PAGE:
Fast Facts

  • Classification
    Species
    australis
    Genus
    Sepioteuthis
    Family
    Loliginidae
    Order
    Teuthida
    Subclass
    Coleoidea
    Class
    Cephalopoda
    Phylum
    Mollusca
  • Size Range
    Mantle lengths up to 50cm.

This is a common squid caught by anglers at night, the black ink often staining piers and jetties.

Identification

Sepioteuthis australis presents colour patterns that vary from even orange-brown, to white with black bands, to almost transparent. They have diamond-shaped fins that extend the whole length of the body, widest mid-way along the body.

Habitat

This large squid is common over reefs, sand and seagrass beds in shallow, inshore waters. A neritic, demersal species commonly found in depths from the surface to 10m.

Distribution

Southern Australian coastal waters; from southern end of Great Barrier Reef around to Ningaloo Reef in Western Australia. Also found in coastal waters of the North Island of New Zealand.

Feeding and diet

S. australis are reported to be voracious feeders that often approach divers at night to feed on the fish and crustaceans attracted to the lights. They are predominantly active at night, but can also be seen active during the day. This squid is very fast at jet propulsion, and excellent at catching fast fish and shrimp.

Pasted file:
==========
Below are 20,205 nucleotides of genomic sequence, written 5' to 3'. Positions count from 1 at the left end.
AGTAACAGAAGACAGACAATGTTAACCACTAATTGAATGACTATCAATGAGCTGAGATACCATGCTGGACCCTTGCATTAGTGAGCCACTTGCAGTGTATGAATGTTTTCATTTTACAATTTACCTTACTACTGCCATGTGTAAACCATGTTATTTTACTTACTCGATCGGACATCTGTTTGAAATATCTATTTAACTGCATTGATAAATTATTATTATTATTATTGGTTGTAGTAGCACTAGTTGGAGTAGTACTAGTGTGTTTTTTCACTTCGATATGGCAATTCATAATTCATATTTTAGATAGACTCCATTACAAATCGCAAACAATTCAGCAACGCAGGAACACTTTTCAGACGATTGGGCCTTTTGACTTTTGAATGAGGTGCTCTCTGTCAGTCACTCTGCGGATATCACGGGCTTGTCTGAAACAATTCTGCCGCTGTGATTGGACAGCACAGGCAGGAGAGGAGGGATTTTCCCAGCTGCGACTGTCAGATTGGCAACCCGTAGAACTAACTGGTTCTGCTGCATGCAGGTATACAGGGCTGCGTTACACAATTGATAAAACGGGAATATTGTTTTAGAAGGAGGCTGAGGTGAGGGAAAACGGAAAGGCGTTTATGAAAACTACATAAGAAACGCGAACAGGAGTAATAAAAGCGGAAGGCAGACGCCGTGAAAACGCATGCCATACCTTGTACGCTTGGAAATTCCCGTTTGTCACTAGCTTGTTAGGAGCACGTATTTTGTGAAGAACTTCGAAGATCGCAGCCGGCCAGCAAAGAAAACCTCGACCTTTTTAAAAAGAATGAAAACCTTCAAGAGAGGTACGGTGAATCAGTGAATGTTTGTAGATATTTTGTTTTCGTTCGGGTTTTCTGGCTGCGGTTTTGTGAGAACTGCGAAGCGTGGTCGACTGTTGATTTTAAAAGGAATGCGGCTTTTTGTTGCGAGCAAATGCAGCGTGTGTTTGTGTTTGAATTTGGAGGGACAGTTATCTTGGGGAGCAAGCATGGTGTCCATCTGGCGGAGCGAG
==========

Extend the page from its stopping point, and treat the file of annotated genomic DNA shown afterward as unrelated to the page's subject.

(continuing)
Other behaviours and adaptations

S. australis often forms small schools (<10 individuals) that frequently move around in the evening and at night.

If threatened or disturbed, the squid can change colour and expel a blob of purple ink, which acts as a decoy while the animal quickly escapes using jet propulsion.

Breeding behaviours

Males use spectacular displays during courtship and when fighting off other males. Females lay their eggs in clumps of finger-like egg strings (2-6 eggs) at the bases of weed and seagrass. Egg strings are cylindrical when first laid but become more like a string of beads as they mature.

Economic impacts

This species is popular with recreational jig fishers while trawlers target spawning aggregations on a small scale.

References

  • Norman, M., (2000) Cephalopods- A World Guide, ConchBooks, Germany (Hackenheim)
  • Norman, M & A. Reid., (2000) A Guide to Squid, Cuttlefish and Octopuses of Australasia, CSIRO Publishing, Victoria (Collingwood)
  • Roper, C.F.E., M.J. Sweeney & C.E. Nauen, (1984) FAO species catalogue. Vol. 3. Cephalopods of the World: An annotated and illustrated catalogue of species of interest to fisheries, FAO Fish Synopsis, 125(3): 1-277.